John Hageman covers North Dakota politics from the Forum News Service bureau in Bismarck. He attended the University of Minnesota in the Twin Cities, where he studied journalism and political science, and he previously worked at the Grand Forks Herald and Bemidji Pioneer.
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BISMARCK—The North Dakota state auditor reached a separation agreement with a longtime employee days after Gov. Doug Burgum vetoed the agency's budget bill over the elimination of the employee's position. An open records request shows State Auditor Josh Gallion signed the agreement with Jason Wahl, the performance audit manager, on April 28, three days after Burgum signed the veto letter. The governor cited amendment language that sought to "eliminate a position held by an identifiable, classified employee," and said each state agency is responsible for personnel decisions.
BISMARCK -- North Dakota Democratic Sen. Heidi Heitkamp called for the appointment of a special prosecutor to ensure an impartial investigation into Russian meddling in last year’s presidential election following the firing of FBI Director James Comey Tuesday, May 9.
BISMARCK—Proposed changes to expanded Medicaid making their way through Congress would effectively eliminate a program that has about 20,000 enrollees in North Dakota, the state's lone congressional Democrat warned this week. The U.S. House narrowly passed a Republican-backed health care plan last week, but the legislation now faces a long road in the Senate. The vote came about seven years after former President Barack Obama signed the Affordable Care Act into law.
BISMARCK—North Dakota legislative leaders are still weighing whether to come back into session to address several vetoes handed down by Gov. Doug Burgum after the Legislature adjourned in late April. The 17-member committee known as Legislative Management will ultimately decide whether to call lawmakers back to Bismarck, said Senate Majority Leader Rich Wardner, R-Dickinson. That committee's chairman, Sen. Ray Holmberg, R-Grand Forks, is out of the country but will be back this week.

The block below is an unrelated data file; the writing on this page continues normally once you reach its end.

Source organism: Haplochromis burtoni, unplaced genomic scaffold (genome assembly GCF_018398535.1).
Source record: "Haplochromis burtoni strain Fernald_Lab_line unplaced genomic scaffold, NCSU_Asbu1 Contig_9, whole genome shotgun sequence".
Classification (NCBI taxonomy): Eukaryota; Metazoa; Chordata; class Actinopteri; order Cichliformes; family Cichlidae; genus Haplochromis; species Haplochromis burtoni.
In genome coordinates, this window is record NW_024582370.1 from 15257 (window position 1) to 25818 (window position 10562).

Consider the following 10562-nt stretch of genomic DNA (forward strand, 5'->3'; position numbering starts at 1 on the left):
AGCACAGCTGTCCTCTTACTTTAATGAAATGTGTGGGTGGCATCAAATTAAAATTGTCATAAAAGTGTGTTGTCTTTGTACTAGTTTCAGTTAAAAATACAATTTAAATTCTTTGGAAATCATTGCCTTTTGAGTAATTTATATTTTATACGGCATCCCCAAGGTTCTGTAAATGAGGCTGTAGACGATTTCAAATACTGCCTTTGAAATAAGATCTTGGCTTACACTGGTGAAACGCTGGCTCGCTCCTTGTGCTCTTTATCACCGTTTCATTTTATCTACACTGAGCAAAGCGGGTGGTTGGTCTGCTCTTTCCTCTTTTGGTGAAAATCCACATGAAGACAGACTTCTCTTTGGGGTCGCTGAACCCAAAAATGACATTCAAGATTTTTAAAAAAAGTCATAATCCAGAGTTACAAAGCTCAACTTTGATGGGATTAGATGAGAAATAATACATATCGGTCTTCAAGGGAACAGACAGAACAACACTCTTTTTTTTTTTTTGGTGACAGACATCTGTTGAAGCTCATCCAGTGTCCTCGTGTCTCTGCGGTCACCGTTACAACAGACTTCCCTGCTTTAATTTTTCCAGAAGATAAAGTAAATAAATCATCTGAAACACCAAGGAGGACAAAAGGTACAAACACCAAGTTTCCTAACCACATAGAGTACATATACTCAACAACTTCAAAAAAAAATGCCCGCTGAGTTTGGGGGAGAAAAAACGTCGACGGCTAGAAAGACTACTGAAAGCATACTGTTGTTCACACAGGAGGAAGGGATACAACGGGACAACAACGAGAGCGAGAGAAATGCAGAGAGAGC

BISMARCK — A top staffer to North Dakota's previous two governors retired from state government this week after helping Gov. Doug Burgum navigate his first legislative session. Ron Rauschenberger served as chief of staff to former Govs. John Hoeven and Jack Dalrymple before working as Burgum's senior adviser. He now plans to launch a business development consulting and government relations firm, Rauschenberger Consulting.
BISMARCK—The North Dakota Department of Health is looking to hire staff and write rules on medical marijuana following passage of the state's new law two weeks ago. The undertaking represents uncharted territory for the department and the medical marijuana division's director, Kenan Bullinger, a department veteran who was appointed to his position in February. North Dakota voters approved an initiated measure six months ago legalizing marijuana use for medical purposes.
BISMARCK -- Gov. Doug Burgum’s veto of a bill requiring carbon monoxide detectors in certain rental properties drew a rebuke from a Colorado man who advocated for the legislation after losing his daughter to the odorless gas.
BISMARCK — Four months of budget-wrangling and policy debates concluded Thursday evening, April 27, as North Dakota lawmakers departed from the Capitol after approving a two-year budget that reduces spending to levels not seen in six years. As Republican leadership touted the spending plan as an exercise in creating a leaner government without raising state taxes, Democrats in the minority warned of local property tax increases and tougher times ahead.
BISMARCK—With a final slam of the gavel, North Dakota lawmakers finished the session Thursday, April 27, after approving a final set of budget bills. Following years of booming tax revenues, legislators struggled to balance the books this session but approved a two-year budget package that includes $4.3 billion in general fund appropriations and $13.6 billion in total spending. Two years ago, legislators appropriated more than $6 billion in general funds and a record $14.2 billion in total.
BISMARCK — North Dakota senators approved legislation funding the Department of Human Services Thursday, April 27, sending the bill to Gov. Doug Burgum. The massive budget bill includes more than $1.3 billion in general fund spending for the coming biennium, about $6 million more than what was approved two years ago, and more than $3.7 billion in total funding.